I’m back for some more Microservices March with NGINX! For anyone who missed the first week of this series, NGINX kicked things off with an introduction to architecting Kubernetes for high-traffic websites. This was a great way to get a basic overview of the importance of Ingress controllers and how they can be utilized to help when web traffic scales out of control. It also makes a lot of sense when tying the examples back to similar infrastructure problems. Even if you are newer to the cloud native Kubernetes world like me, you can certainly appreciate the need to have something that can appropriately direct traffic while dealing with changes in scale.
I dove into week two with a new unit called Exposing APIs with Kubernetes. Quickly I realized that the simple example from week one was about to get a bit more complex, but in a good way! Week two presents a new scenario where one NGINX Ingress Controller is placed in front of both an API service and a frontend service. What happens if only one of these services starts getting hit with a lot of traffic? This is similar to the noisy neighbor issue that is so prevalent in traditional IT. I’m sure many of us have seen problems arise when one specific server (or VM, container, etc.) starts hogging all of the allocated resources. It can affect not only that one server, but all of the servers that may share infrastructure resources with it.
The same is true for microservices. Many of the same challenges apply, they just have different terms and affect different components in the stack than some admins may be familiar with. In the case above, the API service isn’t expected to get flooded with requests, but all of a sudden that starts to happen. It isn’t too hard to guess that the Ingress controller will perform poorly if not configured to deal with an unexpected spike. Since the frontend service also utilizes the same Ingress controller, it will also likely experience issues as the Ingress controller deals with unexpected stress.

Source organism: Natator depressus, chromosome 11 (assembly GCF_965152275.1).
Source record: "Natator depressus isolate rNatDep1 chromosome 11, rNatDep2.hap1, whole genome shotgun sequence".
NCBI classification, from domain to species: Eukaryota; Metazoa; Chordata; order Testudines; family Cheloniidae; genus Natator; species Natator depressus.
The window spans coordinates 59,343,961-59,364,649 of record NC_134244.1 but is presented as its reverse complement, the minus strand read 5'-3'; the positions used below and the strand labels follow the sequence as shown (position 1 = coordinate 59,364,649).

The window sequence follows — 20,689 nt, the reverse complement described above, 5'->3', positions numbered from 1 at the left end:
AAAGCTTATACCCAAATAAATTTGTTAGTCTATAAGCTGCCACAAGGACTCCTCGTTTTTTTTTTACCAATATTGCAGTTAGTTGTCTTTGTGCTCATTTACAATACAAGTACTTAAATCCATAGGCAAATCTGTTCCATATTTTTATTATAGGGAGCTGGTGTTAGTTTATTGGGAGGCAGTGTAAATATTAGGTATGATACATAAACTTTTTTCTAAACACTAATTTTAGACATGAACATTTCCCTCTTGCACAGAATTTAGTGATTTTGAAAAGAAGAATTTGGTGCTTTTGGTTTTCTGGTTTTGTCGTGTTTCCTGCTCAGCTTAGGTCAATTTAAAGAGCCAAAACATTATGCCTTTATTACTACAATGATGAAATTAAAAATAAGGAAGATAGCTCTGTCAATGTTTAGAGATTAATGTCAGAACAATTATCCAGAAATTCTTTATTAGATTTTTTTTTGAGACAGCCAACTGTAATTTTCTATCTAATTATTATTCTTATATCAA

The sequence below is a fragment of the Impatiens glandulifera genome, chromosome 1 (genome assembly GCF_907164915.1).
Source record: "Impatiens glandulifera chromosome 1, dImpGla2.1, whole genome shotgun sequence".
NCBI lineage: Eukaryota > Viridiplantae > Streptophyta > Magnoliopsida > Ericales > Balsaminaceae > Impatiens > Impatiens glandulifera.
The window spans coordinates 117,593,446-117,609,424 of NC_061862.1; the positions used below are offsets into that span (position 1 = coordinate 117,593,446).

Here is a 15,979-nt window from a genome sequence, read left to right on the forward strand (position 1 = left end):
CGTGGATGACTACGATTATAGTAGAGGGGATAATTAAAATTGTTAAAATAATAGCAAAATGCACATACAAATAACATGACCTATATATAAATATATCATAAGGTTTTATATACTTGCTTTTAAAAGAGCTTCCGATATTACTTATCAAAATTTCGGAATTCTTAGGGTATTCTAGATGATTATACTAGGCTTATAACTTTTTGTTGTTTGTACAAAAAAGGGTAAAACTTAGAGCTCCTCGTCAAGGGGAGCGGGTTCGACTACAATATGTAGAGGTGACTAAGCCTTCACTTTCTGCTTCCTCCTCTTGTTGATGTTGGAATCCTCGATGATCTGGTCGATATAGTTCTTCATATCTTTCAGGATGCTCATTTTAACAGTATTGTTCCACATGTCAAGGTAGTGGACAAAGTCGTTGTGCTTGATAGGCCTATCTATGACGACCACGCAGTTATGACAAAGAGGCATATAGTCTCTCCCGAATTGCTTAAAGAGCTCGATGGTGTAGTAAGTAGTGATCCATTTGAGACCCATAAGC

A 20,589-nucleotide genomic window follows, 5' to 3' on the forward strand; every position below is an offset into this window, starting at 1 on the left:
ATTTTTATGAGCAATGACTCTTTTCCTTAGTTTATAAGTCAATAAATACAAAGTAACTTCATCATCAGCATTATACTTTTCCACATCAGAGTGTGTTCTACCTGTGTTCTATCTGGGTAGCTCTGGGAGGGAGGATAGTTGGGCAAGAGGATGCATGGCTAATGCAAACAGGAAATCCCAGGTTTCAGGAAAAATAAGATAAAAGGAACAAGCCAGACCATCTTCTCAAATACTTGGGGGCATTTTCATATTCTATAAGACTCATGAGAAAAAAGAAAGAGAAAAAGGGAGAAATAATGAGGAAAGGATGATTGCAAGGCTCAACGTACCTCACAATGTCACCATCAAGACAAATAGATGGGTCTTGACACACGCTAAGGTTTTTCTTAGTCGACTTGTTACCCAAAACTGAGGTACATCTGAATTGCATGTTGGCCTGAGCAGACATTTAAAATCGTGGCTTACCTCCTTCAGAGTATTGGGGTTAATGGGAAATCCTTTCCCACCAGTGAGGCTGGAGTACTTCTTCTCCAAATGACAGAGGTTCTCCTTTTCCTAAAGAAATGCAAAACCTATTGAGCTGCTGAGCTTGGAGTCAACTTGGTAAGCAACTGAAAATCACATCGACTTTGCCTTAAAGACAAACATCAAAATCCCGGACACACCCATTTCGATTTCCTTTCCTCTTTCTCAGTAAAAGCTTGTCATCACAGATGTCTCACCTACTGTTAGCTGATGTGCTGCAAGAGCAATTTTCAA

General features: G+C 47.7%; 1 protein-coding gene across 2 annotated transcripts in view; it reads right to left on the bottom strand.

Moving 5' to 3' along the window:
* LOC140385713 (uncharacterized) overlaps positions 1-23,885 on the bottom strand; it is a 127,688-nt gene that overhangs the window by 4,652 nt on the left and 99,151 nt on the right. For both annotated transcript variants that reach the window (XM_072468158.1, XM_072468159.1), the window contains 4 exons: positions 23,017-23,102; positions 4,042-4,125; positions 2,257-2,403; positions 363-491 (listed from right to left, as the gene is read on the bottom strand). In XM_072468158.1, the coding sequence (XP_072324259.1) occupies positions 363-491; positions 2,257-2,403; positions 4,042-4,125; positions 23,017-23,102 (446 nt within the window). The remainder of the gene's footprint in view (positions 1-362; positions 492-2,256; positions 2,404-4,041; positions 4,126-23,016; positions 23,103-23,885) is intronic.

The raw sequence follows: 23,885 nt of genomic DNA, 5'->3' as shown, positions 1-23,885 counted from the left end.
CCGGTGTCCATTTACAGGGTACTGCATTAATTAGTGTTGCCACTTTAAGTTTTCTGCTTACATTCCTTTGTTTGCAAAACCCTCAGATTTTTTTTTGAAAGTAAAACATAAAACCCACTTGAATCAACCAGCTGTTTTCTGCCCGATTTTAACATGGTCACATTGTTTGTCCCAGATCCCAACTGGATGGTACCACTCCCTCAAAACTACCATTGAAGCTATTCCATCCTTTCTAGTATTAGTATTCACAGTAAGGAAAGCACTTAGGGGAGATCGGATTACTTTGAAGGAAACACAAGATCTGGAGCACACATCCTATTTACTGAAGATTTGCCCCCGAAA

Thinking about this logically from an architectural perspective, it makes sense that the answer is to give each service its own Ingress controller. In the new demo, the API service has its own Ingress controller deployed as an API gateway while the frontend service is served by a separate Ingress controller. Rather than revisiting the scale up scenario from week one, we looked into rate limiting. The API service isn’t expected to need autoscaling, so any large increase in requests would be outside of the expected performance for this service.
We don’t want to overwhelm the system should it get more requests than it can reasonably handle and bring everything down, so we set a rate limit to state a max for what resources the service can use to reasonably serve the expected amount of traffic. In this case, if the API server hits that rate limit, it just stops accepting requests until back under the limit. The separation of the services onto their own specific Ingress controller also means that the frontend service isn’t affected by limits being hit on the API’s Ingress controller. Therefore, the frontend Ingress controller continues to work as expected because it isn’t sharing a noisy neighbor.
After going through this scenario, it was easy to see how this was the next logical step in the Kubernetes networking journey. The parallels to thinking about architecture for traditional IT are very apparent, but so is the fact that these are still fairly basic examples. Digging deeper into the blogs for API gateway use cases and choosing between an API gateway tool, Ingress controller and service mesh show that there is still a lot to learn about the myriad of ways for architecting modern applications. Microservices March week 2 continues to lay the groundwork for learning more throughout the rest of the month.